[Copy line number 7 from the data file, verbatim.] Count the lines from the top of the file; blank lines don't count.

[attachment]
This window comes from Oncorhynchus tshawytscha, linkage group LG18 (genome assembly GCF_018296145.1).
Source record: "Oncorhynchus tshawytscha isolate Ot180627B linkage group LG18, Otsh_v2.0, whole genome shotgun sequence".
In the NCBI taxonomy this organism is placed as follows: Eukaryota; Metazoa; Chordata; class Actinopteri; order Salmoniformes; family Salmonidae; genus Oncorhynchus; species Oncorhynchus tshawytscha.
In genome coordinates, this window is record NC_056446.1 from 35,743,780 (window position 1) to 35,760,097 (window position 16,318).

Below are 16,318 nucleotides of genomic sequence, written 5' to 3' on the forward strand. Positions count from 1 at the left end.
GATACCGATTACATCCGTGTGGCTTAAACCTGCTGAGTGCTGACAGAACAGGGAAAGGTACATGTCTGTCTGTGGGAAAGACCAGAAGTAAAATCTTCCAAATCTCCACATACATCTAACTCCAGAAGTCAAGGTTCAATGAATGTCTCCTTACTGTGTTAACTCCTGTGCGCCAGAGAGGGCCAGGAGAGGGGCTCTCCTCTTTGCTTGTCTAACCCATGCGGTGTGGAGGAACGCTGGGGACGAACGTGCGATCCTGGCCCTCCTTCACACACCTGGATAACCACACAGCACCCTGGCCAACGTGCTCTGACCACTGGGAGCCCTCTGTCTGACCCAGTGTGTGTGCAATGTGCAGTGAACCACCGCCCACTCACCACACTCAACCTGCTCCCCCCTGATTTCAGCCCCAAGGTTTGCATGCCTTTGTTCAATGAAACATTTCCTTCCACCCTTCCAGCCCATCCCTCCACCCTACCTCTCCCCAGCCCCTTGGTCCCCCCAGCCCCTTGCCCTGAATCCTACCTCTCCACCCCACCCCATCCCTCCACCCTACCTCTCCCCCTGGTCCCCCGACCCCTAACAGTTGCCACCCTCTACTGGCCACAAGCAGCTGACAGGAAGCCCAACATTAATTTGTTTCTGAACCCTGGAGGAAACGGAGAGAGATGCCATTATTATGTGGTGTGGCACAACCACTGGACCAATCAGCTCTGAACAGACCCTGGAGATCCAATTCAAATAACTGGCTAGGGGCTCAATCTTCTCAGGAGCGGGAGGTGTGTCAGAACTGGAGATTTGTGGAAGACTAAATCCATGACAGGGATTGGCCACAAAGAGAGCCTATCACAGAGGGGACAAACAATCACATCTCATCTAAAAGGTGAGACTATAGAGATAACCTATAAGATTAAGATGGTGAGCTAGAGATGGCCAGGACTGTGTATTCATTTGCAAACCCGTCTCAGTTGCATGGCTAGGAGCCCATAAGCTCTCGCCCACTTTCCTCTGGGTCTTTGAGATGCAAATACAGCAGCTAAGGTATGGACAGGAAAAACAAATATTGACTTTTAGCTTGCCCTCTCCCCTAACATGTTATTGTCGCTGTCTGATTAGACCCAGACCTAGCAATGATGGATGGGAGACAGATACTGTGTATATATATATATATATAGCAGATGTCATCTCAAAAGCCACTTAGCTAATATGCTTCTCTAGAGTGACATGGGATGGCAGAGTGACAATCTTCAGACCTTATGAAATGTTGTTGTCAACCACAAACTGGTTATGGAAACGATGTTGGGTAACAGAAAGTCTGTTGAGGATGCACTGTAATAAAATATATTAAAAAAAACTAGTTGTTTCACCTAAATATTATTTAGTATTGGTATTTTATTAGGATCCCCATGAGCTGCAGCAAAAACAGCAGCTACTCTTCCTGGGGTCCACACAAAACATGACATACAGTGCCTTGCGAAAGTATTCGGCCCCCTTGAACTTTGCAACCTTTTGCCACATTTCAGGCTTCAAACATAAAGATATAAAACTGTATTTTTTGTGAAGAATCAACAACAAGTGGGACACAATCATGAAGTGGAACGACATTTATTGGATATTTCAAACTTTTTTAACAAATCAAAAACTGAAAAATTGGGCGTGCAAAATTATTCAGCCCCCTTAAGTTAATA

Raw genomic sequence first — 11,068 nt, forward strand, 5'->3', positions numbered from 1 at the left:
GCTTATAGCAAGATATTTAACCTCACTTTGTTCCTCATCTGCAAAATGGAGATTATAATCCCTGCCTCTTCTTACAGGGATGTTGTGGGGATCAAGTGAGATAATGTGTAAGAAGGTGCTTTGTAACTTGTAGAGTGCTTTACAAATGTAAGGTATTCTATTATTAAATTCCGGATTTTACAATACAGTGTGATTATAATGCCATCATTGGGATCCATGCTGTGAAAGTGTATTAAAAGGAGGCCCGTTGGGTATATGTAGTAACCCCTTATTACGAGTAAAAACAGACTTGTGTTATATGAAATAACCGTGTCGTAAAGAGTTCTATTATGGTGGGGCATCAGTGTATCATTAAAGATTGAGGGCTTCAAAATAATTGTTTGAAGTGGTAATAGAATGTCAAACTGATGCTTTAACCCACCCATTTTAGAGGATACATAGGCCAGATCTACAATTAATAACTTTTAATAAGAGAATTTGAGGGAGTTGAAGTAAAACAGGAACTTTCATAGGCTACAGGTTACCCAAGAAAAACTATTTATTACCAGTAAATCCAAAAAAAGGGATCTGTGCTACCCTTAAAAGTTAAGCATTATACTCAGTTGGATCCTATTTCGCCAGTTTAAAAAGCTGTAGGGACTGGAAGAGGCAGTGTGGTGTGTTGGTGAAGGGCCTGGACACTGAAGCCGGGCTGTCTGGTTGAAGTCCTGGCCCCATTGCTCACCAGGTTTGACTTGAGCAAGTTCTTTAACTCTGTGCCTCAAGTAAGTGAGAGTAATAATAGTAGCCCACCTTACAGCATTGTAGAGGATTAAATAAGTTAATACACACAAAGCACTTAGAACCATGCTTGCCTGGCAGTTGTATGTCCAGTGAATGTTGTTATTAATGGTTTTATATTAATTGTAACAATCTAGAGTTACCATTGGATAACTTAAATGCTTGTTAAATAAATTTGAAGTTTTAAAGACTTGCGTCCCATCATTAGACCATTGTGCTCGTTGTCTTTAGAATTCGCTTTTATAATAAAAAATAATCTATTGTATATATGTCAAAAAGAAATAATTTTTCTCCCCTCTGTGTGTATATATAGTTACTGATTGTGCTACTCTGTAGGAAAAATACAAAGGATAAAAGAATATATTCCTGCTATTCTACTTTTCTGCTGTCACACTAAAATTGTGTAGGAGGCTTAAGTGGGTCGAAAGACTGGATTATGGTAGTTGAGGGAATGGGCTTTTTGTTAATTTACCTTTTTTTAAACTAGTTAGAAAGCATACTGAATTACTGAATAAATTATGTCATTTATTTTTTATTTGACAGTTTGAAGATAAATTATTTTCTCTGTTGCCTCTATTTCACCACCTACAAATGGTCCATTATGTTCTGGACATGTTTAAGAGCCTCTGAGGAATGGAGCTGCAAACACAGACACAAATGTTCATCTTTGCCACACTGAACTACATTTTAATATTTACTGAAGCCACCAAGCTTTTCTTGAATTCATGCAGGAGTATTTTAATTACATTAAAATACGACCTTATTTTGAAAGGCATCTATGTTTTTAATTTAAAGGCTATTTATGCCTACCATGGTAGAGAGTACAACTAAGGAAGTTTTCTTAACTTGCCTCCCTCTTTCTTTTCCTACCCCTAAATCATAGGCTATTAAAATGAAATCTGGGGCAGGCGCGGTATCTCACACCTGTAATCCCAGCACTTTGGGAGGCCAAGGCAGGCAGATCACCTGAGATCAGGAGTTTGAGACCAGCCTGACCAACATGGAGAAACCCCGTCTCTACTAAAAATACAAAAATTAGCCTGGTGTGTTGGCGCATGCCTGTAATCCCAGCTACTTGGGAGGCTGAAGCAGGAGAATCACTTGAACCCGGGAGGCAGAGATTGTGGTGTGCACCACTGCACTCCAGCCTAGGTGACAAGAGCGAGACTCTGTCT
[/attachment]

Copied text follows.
Raw genomic sequence first — 11,068 nt, forward strand, 5'->3', positions numbered from 1 at the left: